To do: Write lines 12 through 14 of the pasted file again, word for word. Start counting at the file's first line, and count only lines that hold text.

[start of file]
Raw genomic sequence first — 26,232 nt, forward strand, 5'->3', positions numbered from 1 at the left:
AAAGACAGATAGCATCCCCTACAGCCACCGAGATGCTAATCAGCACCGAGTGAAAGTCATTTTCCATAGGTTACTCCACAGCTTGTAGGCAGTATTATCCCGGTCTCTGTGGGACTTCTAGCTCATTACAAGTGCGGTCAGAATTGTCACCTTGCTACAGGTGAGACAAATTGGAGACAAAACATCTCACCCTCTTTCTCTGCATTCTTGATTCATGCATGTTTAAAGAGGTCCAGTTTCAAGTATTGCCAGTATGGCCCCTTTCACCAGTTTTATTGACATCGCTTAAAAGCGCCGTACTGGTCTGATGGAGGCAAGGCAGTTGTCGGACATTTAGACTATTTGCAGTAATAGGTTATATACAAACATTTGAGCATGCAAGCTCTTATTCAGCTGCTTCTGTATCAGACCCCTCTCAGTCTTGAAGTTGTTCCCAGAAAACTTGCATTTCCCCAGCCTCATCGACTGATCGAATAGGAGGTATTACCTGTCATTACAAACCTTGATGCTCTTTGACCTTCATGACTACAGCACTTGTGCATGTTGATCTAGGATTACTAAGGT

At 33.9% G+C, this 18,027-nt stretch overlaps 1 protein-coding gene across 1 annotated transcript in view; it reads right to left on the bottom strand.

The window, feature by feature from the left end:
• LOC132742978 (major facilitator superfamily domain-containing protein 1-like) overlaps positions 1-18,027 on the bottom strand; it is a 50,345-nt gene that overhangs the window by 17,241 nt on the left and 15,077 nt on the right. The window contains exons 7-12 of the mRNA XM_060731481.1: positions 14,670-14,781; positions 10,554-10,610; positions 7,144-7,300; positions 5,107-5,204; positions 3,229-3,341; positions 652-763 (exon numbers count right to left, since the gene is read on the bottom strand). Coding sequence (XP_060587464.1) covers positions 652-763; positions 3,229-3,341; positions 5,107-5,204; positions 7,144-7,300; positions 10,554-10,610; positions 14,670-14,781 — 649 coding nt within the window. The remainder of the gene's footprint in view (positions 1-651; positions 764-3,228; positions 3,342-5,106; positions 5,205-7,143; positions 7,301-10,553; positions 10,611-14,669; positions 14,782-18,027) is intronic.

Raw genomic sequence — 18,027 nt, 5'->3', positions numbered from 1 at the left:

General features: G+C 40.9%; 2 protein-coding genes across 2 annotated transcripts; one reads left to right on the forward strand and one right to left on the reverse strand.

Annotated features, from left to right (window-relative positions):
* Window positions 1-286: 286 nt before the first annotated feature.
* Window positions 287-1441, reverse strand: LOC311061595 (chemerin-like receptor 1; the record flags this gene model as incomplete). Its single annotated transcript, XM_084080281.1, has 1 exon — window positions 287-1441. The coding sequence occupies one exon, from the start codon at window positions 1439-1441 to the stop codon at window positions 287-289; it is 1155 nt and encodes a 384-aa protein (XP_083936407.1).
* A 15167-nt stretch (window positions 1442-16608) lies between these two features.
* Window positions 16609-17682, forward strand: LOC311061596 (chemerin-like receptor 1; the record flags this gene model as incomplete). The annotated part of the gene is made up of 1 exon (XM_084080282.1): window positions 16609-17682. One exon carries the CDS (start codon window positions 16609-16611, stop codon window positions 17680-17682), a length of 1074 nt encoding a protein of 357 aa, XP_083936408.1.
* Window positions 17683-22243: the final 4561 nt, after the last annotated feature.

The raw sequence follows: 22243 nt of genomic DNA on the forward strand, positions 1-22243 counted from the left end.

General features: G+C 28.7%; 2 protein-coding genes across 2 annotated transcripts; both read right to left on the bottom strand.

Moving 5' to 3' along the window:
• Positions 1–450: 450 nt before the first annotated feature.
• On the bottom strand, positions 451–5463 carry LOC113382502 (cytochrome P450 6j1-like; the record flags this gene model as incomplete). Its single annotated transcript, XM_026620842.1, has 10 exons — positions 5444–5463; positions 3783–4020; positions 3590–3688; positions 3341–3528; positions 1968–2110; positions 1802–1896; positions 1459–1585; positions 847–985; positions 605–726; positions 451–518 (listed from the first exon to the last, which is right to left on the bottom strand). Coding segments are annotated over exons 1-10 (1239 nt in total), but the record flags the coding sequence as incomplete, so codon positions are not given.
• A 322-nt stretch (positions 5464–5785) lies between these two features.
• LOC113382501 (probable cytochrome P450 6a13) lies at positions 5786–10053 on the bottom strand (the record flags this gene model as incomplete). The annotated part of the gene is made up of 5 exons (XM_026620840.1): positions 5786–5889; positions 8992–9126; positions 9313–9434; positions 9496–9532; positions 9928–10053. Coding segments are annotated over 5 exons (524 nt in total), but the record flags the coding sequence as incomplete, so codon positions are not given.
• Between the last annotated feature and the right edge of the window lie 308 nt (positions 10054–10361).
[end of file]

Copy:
* Window positions 16609-17682, forward strand: LOC311061596 (chemerin-like receptor 1; the record flags this gene model as incomplete). The annotated part of the gene is made up of 1 exon (XM_084080282.1): window positions 16609-17682. One exon carries the CDS (start codon window positions 16609-16611, stop codon window positions 17680-17682), a length of 1074 nt encoding a protein of 357 aa, XP_083936408.1.
* Window positions 17683-22243: the final 4561 nt, after the last annotated feature.

The raw sequence follows: 22243 nt of genomic DNA on the forward strand, positions 1-22243 counted from the left end.